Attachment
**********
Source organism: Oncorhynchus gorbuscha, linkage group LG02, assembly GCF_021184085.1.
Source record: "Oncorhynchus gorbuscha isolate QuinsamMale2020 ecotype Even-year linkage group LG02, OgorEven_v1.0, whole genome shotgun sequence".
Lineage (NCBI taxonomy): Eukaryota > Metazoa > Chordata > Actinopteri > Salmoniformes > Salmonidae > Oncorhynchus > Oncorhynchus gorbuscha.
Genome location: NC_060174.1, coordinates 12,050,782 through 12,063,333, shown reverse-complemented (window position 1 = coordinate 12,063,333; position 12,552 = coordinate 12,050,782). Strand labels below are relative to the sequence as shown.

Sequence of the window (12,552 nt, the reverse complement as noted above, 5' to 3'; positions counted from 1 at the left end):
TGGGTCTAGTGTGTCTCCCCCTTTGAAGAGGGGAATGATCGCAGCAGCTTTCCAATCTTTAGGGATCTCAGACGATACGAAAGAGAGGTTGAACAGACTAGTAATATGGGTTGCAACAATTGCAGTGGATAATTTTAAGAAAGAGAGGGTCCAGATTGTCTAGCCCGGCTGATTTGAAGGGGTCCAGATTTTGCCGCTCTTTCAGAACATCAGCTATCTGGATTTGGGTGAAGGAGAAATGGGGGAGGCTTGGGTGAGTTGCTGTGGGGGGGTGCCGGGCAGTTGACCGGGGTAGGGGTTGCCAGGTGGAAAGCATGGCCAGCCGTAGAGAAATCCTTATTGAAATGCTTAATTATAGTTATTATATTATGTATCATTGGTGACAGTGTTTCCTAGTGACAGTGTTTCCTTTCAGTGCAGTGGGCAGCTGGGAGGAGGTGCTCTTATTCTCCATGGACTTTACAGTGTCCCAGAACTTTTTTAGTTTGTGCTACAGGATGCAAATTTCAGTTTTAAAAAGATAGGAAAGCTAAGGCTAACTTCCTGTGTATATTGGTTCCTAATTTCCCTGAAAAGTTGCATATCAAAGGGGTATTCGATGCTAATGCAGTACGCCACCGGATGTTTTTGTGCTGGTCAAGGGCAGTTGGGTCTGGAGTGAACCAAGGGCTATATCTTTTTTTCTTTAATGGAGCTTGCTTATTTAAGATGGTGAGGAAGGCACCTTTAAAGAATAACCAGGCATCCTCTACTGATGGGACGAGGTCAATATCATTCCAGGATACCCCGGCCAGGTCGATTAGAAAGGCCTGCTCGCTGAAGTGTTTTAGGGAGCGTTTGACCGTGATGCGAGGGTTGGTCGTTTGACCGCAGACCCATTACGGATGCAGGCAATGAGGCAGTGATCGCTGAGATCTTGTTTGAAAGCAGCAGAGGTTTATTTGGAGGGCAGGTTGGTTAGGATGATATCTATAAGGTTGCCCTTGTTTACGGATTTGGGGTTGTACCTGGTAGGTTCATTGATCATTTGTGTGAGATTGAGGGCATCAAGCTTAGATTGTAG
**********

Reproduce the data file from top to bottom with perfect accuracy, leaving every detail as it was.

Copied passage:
Source organism: Oncorhynchus gorbuscha, linkage group LG02, assembly GCF_021184085.1.
Source record: "Oncorhynchus gorbuscha isolate QuinsamMale2020 ecotype Even-year linkage group LG02, OgorEven_v1.0, whole genome shotgun sequence".
Lineage (NCBI taxonomy): Eukaryota > Metazoa > Chordata > Actinopteri > Salmoniformes > Salmonidae > Oncorhynchus > Oncorhynchus gorbuscha.
Genome location: NC_060174.1, coordinates 12,050,782 through 12,063,333, shown reverse-complemented (window position 1 = coordinate 12,063,333; position 12,552 = coordinate 12,050,782). Strand labels below are relative to the sequence as shown.

Sequence of the window (12,552 nt, the reverse complement as noted above, 5' to 3'; positions counted from 1 at the left end):
TGGGTCTAGTGTGTCTCCCCCTTTGAAGAGGGGAATGATCGCAGCAGCTTTCCAATCTTTAGGGATCTCAGACGATACGAAAGAGAGGTTGAACAGACTAGTAATATGGGTTGCAACAATTGCAGTGGATAATTTTAAGAAAGAGAGGGTCCAGATTGTCTAGCCCGGCTGATTTGAAGGGGTCCAGATTTTGCCGCTCTTTCAGAACATCAGCTATCTGGATTTGGGTGAAGGAGAAATGGGGGAGGCTTGGGTGAGTTGCTGTGGGGGGGTGCCGGGCAGTTGACCGGGGTAGGGGTTGCCAGGTGGAAAGCATGGCCAGCCGTAGAGAAATCCTTATTGAAATGCTTAATTATAGTTATTATATTATGTATCATTGGTGACAGTGTTTCCTAGTGACAGTGTTTCCTTTCAGTGCAGTGGGCAGCTGGGAGGAGGTGCTCTTATTCTCCATGGACTTTACAGTGTCCCAGAACTTTTTTAGTTTGTGCTACAGGATGCAAATTTCAGTTTTAAAAAGATAGGAAAGCTAAGGCTAACTTCCTGTGTATATTGGTTCCTAATTTCCCTGAAAAGTTGCATATCAAAGGGGTATTCGATGCTAATGCAGTACGCCACCGGATGTTTTTGTGCTGGTCAAGGGCAGTTGGGTCTGGAGTGAACCAAGGGCTATATCTTTTTTTCTTTAATGGAGCTTGCTTATTTAAGATGGTGAGGAAGGCACCTTTAAAGAATAACCAGGCATCCTCTACTGATGGGACGAGGTCAATATCATTCCAGGATACCCCGGCCAGGTCGATTAGAAAGGCCTGCTCGCTGAAGTGTTTTAGGGAGCGTTTGACCGTGATGCGAGGGTTGGTCGTTTGACCGCAGACCCATTACGGATGCAGGCAATGAGGCAGTGATCGCTGAGATCTTGTTTGAAAGCAGCAGAGGTTTATTTGGAGGGCAGGTTGGTTAGGATGATATCTATAAGGTTGCCCTTGTTTACGGATTTGGGGTTGTACCTGGTAGGTTCATTGATCATTTGTGTGAGATTGAGGGCATCAAGCTTAGATTGTAG